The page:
Cosmetic surgery remains popular in the UK, with hundreds of thousands of people going under the knife each year to correct perceived flaws. Surgery of this kind can be profoundly consequential, and it’s often undertaken for the wrong reasons – or without full consideration of what’s actually going to happen.
If you’re considering undergoing cosmetic surgery, then you’ll want to spend at least a bit of time thinking about what’s going to happen afterwards.
Are you doing this for the right reasons?
The British Association of Aesthetic Plastic Surgeons maintains a list of Consumer Safety Guidelines. The first of these is that you should make your own decision to undergo aesthetic surgery. If you’re being pushed into the decision by another person, or in an attempt to satisfy another person, then it’s extremely likely that you’ll regret the decision later. It’s your body; you should decide what to do with it.
If necessary, you might talk to a psychiatrist, and determine what problem you’re looking to solve, and whether surgical intervention is an appropriate solution.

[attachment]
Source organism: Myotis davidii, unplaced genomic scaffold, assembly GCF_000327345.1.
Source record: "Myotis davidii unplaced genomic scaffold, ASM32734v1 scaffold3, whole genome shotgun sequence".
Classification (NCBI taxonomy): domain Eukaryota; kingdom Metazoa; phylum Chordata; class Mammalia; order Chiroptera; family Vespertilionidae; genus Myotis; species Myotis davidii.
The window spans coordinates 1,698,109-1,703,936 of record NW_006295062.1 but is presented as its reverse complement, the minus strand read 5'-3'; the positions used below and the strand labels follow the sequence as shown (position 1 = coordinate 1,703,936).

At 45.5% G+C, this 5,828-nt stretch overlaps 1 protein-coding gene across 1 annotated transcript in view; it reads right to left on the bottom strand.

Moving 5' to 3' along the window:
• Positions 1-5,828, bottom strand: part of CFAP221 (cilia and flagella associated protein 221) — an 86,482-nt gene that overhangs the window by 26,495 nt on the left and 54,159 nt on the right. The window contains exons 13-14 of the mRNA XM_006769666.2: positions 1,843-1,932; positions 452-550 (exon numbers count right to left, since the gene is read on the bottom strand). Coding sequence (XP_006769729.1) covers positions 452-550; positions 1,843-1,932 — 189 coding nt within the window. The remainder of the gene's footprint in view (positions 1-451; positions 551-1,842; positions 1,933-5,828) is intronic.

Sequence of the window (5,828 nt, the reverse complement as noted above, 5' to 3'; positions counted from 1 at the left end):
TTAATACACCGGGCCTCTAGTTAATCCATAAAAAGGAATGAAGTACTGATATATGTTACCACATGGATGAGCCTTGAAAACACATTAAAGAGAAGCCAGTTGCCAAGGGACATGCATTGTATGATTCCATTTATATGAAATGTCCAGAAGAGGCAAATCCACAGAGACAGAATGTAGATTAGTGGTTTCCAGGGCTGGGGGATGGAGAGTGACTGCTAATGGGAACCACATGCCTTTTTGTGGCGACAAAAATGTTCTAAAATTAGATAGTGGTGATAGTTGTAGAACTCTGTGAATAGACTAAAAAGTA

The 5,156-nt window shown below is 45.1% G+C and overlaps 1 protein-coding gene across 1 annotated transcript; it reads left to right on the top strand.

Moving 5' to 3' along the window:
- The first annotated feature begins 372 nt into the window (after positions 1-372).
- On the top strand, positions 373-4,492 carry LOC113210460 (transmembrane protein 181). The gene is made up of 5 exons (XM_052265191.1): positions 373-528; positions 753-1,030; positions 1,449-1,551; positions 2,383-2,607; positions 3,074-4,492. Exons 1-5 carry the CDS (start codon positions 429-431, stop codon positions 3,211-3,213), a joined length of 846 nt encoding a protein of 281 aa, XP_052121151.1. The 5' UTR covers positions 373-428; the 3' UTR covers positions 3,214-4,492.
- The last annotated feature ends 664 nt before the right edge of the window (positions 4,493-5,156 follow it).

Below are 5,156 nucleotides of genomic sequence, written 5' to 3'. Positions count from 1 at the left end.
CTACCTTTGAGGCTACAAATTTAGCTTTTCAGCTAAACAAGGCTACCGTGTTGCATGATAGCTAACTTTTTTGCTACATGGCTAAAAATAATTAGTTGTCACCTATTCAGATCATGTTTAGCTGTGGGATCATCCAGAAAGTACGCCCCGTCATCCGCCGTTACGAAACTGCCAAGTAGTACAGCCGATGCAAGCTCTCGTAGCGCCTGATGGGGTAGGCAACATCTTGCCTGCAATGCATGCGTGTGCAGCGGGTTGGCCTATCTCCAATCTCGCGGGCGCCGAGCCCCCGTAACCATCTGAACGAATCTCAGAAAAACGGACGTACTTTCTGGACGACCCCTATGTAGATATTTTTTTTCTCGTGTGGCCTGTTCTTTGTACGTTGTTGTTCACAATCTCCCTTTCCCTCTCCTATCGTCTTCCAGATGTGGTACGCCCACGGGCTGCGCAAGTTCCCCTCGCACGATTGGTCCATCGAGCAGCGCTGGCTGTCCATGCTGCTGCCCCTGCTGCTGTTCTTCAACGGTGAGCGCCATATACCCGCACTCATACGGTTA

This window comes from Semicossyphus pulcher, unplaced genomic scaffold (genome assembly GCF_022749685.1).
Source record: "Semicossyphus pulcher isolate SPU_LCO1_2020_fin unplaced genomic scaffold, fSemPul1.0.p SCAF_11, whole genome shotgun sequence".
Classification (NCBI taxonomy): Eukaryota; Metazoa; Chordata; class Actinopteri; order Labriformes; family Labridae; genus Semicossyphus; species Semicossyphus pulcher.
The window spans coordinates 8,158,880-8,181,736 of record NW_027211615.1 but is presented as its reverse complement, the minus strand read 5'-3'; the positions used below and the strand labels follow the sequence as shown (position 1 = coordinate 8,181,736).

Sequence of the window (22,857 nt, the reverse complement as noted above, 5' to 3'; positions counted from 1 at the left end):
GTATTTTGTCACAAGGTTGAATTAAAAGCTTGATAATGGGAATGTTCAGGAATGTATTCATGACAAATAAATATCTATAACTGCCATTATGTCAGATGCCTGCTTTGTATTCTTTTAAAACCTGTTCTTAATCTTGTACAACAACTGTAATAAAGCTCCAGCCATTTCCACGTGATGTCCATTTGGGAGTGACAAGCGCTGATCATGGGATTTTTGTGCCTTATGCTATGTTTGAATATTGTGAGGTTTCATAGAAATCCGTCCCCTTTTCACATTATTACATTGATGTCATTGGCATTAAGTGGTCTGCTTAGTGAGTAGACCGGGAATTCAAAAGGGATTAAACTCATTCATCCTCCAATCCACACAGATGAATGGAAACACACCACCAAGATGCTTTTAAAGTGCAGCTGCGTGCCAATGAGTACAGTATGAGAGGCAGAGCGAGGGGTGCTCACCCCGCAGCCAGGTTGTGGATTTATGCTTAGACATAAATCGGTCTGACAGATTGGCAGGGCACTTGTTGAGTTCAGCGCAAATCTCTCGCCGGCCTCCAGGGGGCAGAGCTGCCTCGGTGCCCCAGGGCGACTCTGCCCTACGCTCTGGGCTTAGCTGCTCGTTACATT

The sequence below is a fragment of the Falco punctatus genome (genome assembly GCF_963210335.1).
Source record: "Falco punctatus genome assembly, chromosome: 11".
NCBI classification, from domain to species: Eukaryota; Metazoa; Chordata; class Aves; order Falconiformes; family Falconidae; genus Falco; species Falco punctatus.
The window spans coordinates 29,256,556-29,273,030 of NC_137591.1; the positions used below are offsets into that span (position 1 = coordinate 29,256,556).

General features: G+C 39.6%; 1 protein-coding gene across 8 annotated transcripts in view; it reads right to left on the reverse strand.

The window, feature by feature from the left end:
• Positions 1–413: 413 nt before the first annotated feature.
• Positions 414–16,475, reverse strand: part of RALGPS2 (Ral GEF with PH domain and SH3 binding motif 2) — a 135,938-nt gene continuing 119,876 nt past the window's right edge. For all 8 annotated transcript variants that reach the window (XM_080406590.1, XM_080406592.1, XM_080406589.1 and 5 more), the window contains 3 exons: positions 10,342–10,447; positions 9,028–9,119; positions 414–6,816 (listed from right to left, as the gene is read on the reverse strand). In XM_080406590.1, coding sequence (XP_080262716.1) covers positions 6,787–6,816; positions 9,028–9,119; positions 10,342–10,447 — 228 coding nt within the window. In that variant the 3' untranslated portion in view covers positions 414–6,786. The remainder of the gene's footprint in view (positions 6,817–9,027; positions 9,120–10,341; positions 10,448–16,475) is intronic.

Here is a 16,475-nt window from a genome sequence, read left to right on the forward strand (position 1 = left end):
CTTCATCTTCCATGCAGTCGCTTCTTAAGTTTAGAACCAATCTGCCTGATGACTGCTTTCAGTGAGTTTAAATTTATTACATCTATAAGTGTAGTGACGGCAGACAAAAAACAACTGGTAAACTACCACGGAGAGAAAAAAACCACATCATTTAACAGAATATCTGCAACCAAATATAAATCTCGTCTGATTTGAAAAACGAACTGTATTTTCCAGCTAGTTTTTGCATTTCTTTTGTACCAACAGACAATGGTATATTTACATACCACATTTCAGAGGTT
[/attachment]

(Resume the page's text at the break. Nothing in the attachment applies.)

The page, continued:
Cosmetic surgery means leaving time afterwards for recovery. You can’t undergo surgery and then be living life as normal the following day. In fact, you might find that you’re housebound for weeks. Your surgeon should be able to talk you through the recovery timetable. If you have other commitments, like a home life and children to look after, then you will need to make arrangements to ensure that everything is taken care of.
What will you do if something goes wrong?
In a minority of cases, the surgery can go wrong. Sometimes, a failure can leave the patient permanently disfigured. Every precaution should be taken to avoid this – but if it does happen, you might have grounds for a medical negligence claim. This might allow you to reverse the damage – but since the damage is often irreversible, proper care and vetting before going under the knife is critical.
Choose a reputable surgeon
If you’re entrusting your body to a medical professional, then you’ll want to make sure you’ve vetted them thoroughly. In the UK, you can reasonably expect that every surgeon you encounter will be qualified and skilled. If you’re heading to a foreign country to make the procedure more affordable, then you won’t enjoy these protections. BAAPS provides guidance for those looking for a surgeon.